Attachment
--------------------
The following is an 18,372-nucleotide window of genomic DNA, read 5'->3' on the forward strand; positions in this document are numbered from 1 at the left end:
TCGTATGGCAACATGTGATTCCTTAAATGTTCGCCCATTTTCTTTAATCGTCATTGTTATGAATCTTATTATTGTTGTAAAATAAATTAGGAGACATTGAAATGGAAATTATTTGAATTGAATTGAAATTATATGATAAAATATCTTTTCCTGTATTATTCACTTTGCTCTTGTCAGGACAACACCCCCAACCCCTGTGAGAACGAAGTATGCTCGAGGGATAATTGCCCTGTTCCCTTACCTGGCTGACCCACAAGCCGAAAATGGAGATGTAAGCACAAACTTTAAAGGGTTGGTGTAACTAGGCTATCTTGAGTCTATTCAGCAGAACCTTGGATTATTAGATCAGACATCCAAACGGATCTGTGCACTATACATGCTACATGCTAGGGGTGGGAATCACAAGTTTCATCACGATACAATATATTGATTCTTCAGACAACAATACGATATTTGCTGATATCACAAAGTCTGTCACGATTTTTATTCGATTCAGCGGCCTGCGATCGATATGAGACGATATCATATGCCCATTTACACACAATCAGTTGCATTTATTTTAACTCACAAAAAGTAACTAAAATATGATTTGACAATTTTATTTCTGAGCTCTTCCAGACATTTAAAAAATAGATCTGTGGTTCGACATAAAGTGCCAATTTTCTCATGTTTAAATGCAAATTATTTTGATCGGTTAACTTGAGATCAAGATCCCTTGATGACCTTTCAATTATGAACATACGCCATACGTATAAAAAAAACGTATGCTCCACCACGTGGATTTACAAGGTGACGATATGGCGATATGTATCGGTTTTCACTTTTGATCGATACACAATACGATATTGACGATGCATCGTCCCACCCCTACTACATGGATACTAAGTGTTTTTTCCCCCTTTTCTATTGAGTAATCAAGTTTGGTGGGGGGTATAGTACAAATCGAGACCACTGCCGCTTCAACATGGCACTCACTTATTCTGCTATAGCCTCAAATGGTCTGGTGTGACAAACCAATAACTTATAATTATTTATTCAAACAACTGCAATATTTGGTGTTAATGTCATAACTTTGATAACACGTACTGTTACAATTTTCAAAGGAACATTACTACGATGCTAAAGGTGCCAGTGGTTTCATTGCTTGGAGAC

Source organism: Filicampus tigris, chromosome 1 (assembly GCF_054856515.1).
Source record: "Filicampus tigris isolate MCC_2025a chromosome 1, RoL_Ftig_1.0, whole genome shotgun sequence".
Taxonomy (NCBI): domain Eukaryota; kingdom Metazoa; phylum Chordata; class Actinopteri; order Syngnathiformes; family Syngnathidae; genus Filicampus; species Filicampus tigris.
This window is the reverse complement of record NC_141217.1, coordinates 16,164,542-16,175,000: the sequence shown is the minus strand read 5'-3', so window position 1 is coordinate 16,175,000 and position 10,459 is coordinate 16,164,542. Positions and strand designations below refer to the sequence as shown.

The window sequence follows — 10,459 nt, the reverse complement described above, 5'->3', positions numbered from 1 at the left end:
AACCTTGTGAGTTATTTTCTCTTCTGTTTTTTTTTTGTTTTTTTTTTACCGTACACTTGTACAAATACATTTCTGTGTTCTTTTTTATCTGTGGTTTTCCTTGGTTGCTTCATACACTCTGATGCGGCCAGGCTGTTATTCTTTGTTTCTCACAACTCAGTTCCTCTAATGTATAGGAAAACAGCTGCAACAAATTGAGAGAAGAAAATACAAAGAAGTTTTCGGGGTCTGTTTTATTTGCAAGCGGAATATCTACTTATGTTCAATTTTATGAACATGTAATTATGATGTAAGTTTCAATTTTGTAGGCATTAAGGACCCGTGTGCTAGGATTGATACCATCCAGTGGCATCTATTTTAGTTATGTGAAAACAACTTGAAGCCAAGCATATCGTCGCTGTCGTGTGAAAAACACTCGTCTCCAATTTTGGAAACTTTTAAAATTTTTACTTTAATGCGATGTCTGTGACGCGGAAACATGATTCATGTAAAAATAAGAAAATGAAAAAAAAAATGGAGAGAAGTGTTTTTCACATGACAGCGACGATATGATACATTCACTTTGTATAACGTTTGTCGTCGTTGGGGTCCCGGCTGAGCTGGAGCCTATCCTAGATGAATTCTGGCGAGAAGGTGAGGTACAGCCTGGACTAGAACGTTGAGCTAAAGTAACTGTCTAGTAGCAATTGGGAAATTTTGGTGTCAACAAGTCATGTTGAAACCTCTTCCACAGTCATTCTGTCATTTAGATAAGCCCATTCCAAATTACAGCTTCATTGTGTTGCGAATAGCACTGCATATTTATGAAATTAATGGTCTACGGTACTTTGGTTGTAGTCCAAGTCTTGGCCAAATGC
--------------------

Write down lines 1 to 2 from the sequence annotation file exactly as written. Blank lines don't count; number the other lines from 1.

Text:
The following is an 18,372-nucleotide window of genomic DNA, read 5'->3' on the forward strand; positions in this document are numbered from 1 at the left end:
TCGTATGGCAACATGTGATTCCTTAAATGTTCGCCCATTTTCTTTAATCGTCATTGTTATGAATCTTATTATTGTTGTAAAATAAATTAGGAGACATTGAAATGGAAATTATTTGAATTGAATTGAAATTATATGATAAAATATCTTTTCCTGTATTATTCACTTTGCTCTTGTCAGGACAACACCCCCAACCCCTGTGAGAACGAAGTATGCTCGAGGGATAATTGCCCTGTTCCCTTACCTGGCTGACCCACAAGCCGAAAATGGAGATGTAAGCACAAACTTTAAAGGGTTGGTGTAACTAGGCTATCTTGAGTCTATTCAGCAGAACCTTGGATTATTAGATCAGACATCCAAACGGATCTGTGCACTATACATGCTACATGCTAGGGGTGGGAATCACAAGTTTCATCACGATACAATATATTGATTCTTCAGACAACAATACGATATTTGCTGATATCACAAAGTCTGTCACGATTTTTATTCGATTCAGCGGCCTGCGATCGATATGAGACGATATCATATGCCCATTTACACACAATCAGTTGCATTTATTTTAACTCACAAAAAGTAACTAAAATATGATTTGACAATTTTATTTCTGAGCTCTTCCAGACATTTAAAAAATAGATCTGTGGTTCGACATAAAGTGCCAATTTTCTCATGTTTAAATGCAAATTATTTTGATCGGTTAACTTGAGATCAAGATCCCTTGATGACCTTTCAATTATGAACATACGCCATACGTATAAAAAAAACGTATGCTCCACCACGTGGATTTACAAGGTGACGATATGGCGATATGTATCGGTTTTCACTTTTGATCGATACACAATACGATATTGACGATGCATCGTCCCACCCCTACTACATGGATACTAAGTGTTTTTTCCCCCTTTTCTATTGAGTAATCAAGTTTGGTGGGGGGTATAGTACAAATCGAGACCACTGCCGCTTCAACATGGCACTCACTTATTCTGCTATAGCCTCAAATGGTCTGGTGTGACAAACCAATAACTTATAATTATTTATTCAAACAACTGCAATATTTGGTGTTAATGTCATAACTTTGATAACACGTACTGTTACAATTTTCAAAGGAACATTACTACGATGCTAAAGGTGCCAGTGGTTTCATTGCTTGGAGAC